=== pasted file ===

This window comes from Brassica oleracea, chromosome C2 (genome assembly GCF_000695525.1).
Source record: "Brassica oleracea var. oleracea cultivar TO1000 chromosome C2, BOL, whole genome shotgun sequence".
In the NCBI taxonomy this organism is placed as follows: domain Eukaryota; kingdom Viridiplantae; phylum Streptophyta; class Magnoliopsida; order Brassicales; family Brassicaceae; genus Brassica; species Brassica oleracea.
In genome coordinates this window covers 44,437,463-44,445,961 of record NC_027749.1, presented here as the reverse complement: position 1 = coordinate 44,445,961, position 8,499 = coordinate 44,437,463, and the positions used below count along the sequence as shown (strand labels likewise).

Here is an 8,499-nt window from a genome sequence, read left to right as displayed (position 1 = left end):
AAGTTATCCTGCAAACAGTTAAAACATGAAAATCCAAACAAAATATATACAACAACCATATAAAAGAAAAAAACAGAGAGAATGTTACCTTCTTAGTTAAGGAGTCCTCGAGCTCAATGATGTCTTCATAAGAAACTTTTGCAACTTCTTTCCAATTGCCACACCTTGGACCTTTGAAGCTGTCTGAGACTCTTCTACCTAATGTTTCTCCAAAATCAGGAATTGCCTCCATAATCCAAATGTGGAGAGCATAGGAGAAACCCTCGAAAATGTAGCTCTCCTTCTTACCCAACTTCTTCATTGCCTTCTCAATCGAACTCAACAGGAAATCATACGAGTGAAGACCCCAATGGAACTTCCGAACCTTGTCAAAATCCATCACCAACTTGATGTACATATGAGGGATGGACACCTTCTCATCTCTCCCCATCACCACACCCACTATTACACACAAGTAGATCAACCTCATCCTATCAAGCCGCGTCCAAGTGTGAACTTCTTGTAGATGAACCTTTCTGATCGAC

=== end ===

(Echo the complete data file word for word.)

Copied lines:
This window comes from Brassica oleracea, chromosome C2 (genome assembly GCF_000695525.1).
Source record: "Brassica oleracea var. oleracea cultivar TO1000 chromosome C2, BOL, whole genome shotgun sequence".
In the NCBI taxonomy this organism is placed as follows: domain Eukaryota; kingdom Viridiplantae; phylum Streptophyta; class Magnoliopsida; order Brassicales; family Brassicaceae; genus Brassica; species Brassica oleracea.
In genome coordinates this window covers 44,437,463-44,445,961 of record NC_027749.1, presented here as the reverse complement: position 1 = coordinate 44,445,961, position 8,499 = coordinate 44,437,463, and the positions used below count along the sequence as shown (strand labels likewise).

Here is an 8,499-nt window from a genome sequence, read left to right as displayed (position 1 = left end):
AAGTTATCCTGCAAACAGTTAAAACATGAAAATCCAAACAAAATATATACAACAACCATATAAAAGAAAAAAACAGAGAGAATGTTACCTTCTTAGTTAAGGAGTCCTCGAGCTCAATGATGTCTTCATAAGAAACTTTTGCAACTTCTTTCCAATTGCCACACCTTGGACCTTTGAAGCTGTCTGAGACTCTTCTACCTAATGTTTCTCCAAAATCAGGAATTGCCTCCATAATCCAAATGTGGAGAGCATAGGAGAAACCCTCGAAAATGTAGCTCTCCTTCTTACCCAACTTCTTCATTGCCTTCTCAATCGAACTCAACAGGAAATCATACGAGTGAAGACCCCAATGGAACTTCCGAACCTTGTCAAAATCCATCACCAACTTGATGTACATATGAGGGATGGACACCTTCTCATCTCTCCCCATCACCACACCCACTATTACACACAAGTAGATCAACCTCATCCTATCAAGCCGCGTCCAAGTGTGAACTTCTTGTAGATGAACCTTTCTGATCGAC